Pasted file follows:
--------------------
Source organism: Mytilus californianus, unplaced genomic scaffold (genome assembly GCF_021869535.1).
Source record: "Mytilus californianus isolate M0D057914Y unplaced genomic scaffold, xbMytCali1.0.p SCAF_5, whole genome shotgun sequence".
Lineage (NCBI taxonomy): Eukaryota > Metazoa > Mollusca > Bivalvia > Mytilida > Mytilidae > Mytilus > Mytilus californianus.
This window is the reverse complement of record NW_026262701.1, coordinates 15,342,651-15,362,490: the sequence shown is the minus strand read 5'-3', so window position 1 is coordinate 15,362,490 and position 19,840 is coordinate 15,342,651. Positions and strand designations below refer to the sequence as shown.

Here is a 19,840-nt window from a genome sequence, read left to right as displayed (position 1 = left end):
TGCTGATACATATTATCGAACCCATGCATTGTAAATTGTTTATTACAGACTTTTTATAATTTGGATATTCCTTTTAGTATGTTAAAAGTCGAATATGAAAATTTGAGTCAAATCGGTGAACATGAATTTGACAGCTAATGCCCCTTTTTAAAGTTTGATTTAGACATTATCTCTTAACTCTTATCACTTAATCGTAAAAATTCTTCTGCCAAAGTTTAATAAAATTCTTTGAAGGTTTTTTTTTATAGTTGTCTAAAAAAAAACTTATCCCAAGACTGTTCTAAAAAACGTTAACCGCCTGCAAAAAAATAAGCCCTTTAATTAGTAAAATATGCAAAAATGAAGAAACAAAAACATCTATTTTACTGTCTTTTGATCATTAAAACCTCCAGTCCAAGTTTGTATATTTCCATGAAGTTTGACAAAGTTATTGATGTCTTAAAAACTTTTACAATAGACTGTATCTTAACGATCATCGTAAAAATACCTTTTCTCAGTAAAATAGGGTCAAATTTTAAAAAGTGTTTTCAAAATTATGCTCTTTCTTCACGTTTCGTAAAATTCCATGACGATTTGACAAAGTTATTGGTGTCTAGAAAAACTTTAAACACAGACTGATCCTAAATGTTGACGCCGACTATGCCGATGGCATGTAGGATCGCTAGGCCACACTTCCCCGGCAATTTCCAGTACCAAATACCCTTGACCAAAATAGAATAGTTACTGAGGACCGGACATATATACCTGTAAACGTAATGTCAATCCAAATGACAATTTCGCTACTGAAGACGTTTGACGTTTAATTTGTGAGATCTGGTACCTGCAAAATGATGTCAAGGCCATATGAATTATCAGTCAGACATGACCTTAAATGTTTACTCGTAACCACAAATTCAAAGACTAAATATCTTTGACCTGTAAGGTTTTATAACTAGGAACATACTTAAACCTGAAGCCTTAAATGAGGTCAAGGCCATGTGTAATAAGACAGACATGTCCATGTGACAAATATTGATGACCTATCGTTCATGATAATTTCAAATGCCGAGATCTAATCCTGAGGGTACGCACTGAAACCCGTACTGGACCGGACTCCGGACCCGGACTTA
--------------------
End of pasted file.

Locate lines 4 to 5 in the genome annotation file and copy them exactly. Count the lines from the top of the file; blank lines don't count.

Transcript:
This window is the reverse complement of record NW_026262701.1, coordinates 15,342,651-15,362,490: the sequence shown is the minus strand read 5'-3', so window position 1 is coordinate 15,362,490 and position 19,840 is coordinate 15,342,651. Positions and strand designations below refer to the sequence as shown.

Here is a 19,840-nt window from a genome sequence, read left to right as displayed (position 1 = left end):